With new weather coming, airlines take no chances
New York • Major airlines are scrapping flights in and out of the New York area ahead of the second significant storm in little more than a week.
United and American plan to suspend operations in the region late Wednesday. Other airlines are encouraging passengers to reschedule by allowing them to do it for free.
Airlines are quick to cancel flights ahead of major storms to avoid stranding aircraft and crews. Doing so also lessens storm-related financial losses. As of noon Eastern, about 1,200 flights had been canceled for Wednesday, according to flight tracker FlightAware. About 40 percent of those are at Newark Liberty International Airport in New Jersey.
Superstorm Sandy last week caused more than 20,000 flights to canceled, making it the second most disruptive storm in the last 7 years. The latest storm is weaker than Sandy, but still carries high winds, a mix of rain and snow and the potential for more flooding. Sandy flooded some airport runways when it hit last Monday.
United, the world's largest airline, suspended most service in New York starting at noon. It warns that the bad weather will likely cause more delays and cancellations throughout the Northeast.
American Airlines is shutting down in New York at 3 p.m. It stopped flights to and from Philadelphia at noon.
Most other airlines, including Delta Air Lines Inc. and JetBlue Airways Corp., are asking passengers to reschedule their Northeast flights for a later date. They're waiving the usual change fees of up to $150.
JetBlue, which is the biggest domestic airline at New York's John F. Kennedy Airport, said its operations had just gotten back to normal Monday.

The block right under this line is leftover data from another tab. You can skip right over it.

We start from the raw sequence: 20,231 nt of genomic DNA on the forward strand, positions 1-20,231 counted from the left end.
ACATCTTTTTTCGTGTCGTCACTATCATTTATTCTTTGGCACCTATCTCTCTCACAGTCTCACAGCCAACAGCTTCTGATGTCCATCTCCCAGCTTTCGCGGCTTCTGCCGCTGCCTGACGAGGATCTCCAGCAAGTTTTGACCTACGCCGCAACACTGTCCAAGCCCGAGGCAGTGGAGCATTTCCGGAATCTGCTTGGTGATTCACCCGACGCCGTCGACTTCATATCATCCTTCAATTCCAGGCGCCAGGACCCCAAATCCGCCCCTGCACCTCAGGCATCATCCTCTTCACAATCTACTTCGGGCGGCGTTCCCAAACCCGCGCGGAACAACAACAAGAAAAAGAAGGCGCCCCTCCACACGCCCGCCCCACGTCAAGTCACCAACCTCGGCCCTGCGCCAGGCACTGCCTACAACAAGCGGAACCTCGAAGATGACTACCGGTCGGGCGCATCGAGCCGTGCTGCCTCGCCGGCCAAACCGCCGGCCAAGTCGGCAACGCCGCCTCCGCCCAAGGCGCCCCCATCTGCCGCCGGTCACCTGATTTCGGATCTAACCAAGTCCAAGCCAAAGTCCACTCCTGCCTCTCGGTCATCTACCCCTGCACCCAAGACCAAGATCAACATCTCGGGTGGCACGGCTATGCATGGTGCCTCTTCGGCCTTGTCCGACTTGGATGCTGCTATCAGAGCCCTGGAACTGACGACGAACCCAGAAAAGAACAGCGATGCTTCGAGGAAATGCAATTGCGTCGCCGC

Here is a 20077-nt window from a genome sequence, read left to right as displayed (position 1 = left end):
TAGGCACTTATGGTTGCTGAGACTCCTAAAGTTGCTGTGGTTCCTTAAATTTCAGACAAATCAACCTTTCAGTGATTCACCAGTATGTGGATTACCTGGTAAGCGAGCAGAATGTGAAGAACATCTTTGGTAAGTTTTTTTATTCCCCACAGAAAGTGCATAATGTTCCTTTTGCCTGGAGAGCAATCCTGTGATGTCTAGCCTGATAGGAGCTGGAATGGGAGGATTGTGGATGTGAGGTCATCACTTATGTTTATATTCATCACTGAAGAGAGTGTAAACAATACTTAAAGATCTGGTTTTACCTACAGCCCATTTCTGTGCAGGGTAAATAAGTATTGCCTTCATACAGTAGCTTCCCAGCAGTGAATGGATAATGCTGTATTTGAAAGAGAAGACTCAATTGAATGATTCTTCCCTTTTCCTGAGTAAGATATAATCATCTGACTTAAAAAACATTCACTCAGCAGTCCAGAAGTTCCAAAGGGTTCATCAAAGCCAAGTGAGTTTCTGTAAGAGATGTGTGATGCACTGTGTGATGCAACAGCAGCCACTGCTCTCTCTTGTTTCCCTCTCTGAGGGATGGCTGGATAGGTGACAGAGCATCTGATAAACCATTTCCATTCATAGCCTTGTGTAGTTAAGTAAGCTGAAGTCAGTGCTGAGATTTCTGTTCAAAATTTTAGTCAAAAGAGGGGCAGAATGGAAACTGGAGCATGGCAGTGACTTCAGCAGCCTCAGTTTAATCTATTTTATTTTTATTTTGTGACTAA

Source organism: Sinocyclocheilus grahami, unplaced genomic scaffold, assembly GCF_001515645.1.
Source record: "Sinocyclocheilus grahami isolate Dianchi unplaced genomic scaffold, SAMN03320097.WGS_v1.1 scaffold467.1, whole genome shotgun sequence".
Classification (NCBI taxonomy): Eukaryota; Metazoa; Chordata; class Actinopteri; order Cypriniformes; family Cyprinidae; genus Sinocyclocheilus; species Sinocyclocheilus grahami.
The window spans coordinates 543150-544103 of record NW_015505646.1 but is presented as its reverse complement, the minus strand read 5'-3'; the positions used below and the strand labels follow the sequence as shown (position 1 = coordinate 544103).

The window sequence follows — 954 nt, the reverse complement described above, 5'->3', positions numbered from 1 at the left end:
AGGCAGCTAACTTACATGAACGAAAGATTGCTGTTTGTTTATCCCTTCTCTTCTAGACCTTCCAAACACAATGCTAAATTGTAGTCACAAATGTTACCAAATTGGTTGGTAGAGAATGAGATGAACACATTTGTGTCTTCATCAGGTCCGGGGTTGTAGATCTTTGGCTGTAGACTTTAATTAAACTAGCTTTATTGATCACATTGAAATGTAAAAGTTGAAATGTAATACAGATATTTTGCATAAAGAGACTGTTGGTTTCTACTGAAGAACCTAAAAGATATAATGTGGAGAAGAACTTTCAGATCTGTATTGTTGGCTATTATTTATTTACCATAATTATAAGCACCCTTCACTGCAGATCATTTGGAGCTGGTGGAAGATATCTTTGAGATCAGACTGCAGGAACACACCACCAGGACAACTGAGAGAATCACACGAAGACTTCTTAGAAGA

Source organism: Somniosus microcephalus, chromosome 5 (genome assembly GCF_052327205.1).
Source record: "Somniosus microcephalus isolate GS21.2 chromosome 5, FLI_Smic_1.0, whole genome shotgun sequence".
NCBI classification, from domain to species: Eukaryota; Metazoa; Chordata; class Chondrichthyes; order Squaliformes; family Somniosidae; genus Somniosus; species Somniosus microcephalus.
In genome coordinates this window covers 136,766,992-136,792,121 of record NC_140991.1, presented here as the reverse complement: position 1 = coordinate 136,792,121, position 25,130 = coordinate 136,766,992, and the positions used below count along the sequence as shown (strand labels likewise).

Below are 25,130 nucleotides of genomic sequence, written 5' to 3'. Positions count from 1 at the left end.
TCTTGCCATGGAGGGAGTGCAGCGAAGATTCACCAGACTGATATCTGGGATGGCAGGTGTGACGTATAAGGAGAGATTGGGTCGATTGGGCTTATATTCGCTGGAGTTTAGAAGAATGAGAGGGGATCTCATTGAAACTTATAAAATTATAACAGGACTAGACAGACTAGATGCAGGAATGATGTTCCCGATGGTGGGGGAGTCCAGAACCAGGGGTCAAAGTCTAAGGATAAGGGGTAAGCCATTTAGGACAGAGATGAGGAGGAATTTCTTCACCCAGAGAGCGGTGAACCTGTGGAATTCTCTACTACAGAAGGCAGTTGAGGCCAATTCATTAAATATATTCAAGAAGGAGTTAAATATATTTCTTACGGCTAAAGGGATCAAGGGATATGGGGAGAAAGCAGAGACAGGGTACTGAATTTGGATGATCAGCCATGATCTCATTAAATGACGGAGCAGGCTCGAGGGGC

There's a dollars and cents reason that airlines cancel big swaths of their schedules well ahead of bad weather. Cancellations aren't as expensive for airlines as one might think.
Most passengers eventually reschedule, so the airline still collects the fare. And if flights are canceled, the airline doesn't have to pay the crew or the cost of burning fuel. Pilots and flight attendants only get paid once the main cabin doors close.
Many passengers on canceled flights are often squeezed onto another flight, which improves the airline's efficiency
Airlines also are not required to pay for hotel rooms, food or other expenses for passengers stuck overnight due to the weather, as many stranded by Sandy learned the hard way.
As the current storm moves up the Atlantic coast from Florida, it now is expected to veer farther offshore than earlier projections had indicated.
Storm surges along the coasts of New Jersey and New York are expected to reach perhaps 3 feet, only half to a third of what Sandy caused last week. High winds, which could reach 65 mph, could extend inland throughout the day, potentially stalling power restoration efforts or causing further outages.